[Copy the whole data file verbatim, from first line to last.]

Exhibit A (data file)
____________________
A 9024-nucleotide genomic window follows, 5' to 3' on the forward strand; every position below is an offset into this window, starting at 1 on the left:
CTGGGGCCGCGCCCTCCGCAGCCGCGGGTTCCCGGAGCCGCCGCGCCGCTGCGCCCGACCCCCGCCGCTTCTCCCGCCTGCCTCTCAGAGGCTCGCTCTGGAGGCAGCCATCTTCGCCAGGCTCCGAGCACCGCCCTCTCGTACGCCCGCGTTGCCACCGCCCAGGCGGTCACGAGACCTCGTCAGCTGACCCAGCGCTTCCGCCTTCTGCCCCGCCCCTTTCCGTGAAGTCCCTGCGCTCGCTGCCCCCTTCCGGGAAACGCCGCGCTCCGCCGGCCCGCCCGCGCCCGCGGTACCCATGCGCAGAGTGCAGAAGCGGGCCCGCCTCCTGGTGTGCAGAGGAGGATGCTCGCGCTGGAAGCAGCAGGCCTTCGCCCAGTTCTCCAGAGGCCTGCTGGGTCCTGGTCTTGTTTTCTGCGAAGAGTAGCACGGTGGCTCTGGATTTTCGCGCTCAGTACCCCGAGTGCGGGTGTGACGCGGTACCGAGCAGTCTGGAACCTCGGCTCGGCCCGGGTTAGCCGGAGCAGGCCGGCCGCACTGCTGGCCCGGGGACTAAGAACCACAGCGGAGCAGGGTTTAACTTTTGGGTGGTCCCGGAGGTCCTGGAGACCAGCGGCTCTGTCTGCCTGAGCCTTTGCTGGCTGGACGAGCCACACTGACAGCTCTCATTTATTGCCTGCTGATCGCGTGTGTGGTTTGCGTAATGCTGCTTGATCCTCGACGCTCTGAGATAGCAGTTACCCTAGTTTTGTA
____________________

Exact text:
A 9024-nucleotide genomic window follows, 5' to 3' on the forward strand; every position below is an offset into this window, starting at 1 on the left:
CTGGGGCCGCGCCCTCCGCAGCCGCGGGTTCCCGGAGCCGCCGCGCCGCTGCGCCCGACCCCCGCCGCTTCTCCCGCCTGCCTCTCAGAGGCTCGCTCTGGAGGCAGCCATCTTCGCCAGGCTCCGAGCACCGCCCTCTCGTACGCCCGCGTTGCCACCGCCCAGGCGGTCACGAGACCTCGTCAGCTGACCCAGCGCTTCCGCCTTCTGCCCCGCCCCTTTCCGTGAAGTCCCTGCGCTCGCTGCCCCCTTCCGGGAAACGCCGCGCTCCGCCGGCCCGCCCGCGCCCGCGGTACCCATGCGCAGAGTGCAGAAGCGGGCCCGCCTCCTGGTGTGCAGAGGAGGATGCTCGCGCTGGAAGCAGCAGGCCTTCGCCCAGTTCTCCAGAGGCCTGCTGGGTCCTGGTCTTGTTTTCTGCGAAGAGTAGCACGGTGGCTCTGGATTTTCGCGCTCAGTACCCCGAGTGCGGGTGTGACGCGGTACCGAGCAGTCTGGAACCTCGGCTCGGCCCGGGTTAGCCGGAGCAGGCCGGCCGCACTGCTGGCCCGGGGACTAAGAACCACAGCGGAGCAGGGTTTAACTTTTGGGTGGTCCCGGAGGTCCTGGAGACCAGCGGCTCTGTCTGCCTGAGCCTTTGCTGGCTGGACGAGCCACACTGACAGCTCTCATTTATTGCCTGCTGATCGCGTGTGTGGTTTGCGTAATGCTGCTTGATCCTCGACGCTCTGAGATAGCAGTTACCCTAGTTTTGTA